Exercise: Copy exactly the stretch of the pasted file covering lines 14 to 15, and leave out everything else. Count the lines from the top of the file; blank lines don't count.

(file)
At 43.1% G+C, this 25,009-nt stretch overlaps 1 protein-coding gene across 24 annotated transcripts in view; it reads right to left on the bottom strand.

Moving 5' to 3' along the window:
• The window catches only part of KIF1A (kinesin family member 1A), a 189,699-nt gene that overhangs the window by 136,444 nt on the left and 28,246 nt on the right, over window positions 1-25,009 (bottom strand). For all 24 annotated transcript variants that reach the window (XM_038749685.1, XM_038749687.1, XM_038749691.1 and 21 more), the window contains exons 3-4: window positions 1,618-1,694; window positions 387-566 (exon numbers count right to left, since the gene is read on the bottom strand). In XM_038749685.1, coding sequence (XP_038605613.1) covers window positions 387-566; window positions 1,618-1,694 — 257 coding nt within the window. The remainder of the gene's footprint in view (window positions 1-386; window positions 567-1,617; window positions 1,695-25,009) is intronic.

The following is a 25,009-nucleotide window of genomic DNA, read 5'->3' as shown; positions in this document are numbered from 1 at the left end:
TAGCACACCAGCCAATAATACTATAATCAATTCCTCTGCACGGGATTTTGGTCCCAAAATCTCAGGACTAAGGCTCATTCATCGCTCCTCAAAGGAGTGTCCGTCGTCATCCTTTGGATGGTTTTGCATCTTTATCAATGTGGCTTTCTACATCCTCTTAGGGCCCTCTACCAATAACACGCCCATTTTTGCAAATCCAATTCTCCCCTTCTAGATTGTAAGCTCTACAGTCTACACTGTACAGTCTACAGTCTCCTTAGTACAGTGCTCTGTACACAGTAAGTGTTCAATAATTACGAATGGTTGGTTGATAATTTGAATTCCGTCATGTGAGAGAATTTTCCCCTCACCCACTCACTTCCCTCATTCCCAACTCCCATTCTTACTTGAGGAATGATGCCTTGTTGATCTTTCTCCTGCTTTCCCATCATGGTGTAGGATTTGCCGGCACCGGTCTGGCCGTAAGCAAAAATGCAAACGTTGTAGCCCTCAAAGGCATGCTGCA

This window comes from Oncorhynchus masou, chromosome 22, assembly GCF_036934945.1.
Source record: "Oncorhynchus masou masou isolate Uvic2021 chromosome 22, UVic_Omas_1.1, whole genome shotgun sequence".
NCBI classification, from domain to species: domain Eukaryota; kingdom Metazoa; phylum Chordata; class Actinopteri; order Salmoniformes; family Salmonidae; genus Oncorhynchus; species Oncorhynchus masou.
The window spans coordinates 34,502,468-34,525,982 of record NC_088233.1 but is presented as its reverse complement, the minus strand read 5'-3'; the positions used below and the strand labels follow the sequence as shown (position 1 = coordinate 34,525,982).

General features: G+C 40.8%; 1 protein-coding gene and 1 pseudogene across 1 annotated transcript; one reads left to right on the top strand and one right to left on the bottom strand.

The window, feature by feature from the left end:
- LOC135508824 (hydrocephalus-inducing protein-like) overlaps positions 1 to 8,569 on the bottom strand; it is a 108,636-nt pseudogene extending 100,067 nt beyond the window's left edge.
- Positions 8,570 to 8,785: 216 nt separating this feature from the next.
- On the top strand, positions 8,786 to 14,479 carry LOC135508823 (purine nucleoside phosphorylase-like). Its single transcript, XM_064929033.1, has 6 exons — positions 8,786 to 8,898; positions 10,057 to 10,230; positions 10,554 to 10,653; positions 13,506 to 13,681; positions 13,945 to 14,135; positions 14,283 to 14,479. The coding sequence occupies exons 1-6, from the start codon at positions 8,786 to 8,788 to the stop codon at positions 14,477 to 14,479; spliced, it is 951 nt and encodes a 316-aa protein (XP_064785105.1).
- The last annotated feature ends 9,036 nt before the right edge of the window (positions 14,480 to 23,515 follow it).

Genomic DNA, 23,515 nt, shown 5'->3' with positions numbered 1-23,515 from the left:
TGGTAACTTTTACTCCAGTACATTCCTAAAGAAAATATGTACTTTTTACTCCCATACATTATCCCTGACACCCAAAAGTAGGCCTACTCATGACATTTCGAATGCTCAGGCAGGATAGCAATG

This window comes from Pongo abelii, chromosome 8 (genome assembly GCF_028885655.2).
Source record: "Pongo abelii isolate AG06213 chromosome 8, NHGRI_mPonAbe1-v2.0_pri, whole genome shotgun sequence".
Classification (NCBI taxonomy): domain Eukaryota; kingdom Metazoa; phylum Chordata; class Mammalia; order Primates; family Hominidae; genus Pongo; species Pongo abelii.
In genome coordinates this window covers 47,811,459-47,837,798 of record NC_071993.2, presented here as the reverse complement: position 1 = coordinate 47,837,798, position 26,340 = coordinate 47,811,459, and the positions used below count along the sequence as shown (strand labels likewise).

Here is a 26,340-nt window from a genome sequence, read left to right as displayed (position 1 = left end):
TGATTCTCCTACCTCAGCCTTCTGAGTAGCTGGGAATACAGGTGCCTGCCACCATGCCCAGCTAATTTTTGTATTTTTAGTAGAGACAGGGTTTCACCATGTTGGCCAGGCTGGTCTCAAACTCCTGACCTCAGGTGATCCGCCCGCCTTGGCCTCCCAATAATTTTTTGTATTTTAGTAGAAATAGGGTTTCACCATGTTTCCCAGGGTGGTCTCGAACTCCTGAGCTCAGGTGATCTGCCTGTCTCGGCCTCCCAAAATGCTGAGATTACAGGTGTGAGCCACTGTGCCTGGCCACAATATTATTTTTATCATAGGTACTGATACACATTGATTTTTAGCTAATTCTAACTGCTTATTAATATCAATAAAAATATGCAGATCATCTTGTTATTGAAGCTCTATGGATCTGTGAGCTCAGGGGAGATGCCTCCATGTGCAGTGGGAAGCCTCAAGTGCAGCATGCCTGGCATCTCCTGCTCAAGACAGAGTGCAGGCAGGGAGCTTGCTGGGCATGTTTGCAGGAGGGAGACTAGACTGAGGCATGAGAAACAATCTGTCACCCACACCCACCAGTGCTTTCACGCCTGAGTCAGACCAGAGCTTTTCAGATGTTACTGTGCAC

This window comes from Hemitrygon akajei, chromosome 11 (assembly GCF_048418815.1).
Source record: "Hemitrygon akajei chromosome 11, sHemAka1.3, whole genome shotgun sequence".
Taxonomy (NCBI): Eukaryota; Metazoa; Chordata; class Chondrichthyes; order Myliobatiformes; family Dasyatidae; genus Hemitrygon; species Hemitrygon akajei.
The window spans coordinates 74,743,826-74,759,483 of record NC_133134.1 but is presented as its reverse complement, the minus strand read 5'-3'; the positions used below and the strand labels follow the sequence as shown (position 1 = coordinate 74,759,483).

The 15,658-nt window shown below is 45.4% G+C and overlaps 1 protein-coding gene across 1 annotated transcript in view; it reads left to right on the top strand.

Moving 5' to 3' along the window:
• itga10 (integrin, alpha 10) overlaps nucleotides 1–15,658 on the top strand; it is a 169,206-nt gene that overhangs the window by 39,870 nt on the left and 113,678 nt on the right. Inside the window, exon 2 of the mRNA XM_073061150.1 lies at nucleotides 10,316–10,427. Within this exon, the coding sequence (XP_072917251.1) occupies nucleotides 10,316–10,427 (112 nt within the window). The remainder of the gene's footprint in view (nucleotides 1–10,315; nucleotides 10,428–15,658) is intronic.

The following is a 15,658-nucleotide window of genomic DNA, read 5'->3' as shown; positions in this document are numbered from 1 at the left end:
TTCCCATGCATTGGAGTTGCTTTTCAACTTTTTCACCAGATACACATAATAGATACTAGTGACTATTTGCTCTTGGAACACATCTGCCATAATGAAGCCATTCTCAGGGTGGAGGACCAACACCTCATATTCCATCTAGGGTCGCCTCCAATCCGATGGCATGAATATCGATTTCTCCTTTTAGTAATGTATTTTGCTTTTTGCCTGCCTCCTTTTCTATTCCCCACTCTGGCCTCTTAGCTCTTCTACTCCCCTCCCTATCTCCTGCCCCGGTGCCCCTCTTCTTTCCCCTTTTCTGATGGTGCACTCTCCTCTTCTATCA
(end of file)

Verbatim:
- On the top strand, positions 8,786 to 14,479 carry LOC135508823 (purine nucleoside phosphorylase-like). Its single transcript, XM_064929033.1, has 6 exons — positions 8,786 to 8,898; positions 10,057 to 10,230; positions 10,554 to 10,653; positions 13,506 to 13,681; positions 13,945 to 14,135; positions 14,283 to 14,479. The coding sequence occupies exons 1-6, from the start codon at positions 8,786 to 8,788 to the stop codon at positions 14,477 to 14,479; spliced, it is 951 nt and encodes a 316-aa protein (XP_064785105.1).
- The last annotated feature ends 9,036 nt before the right edge of the window (positions 14,480 to 23,515 follow it).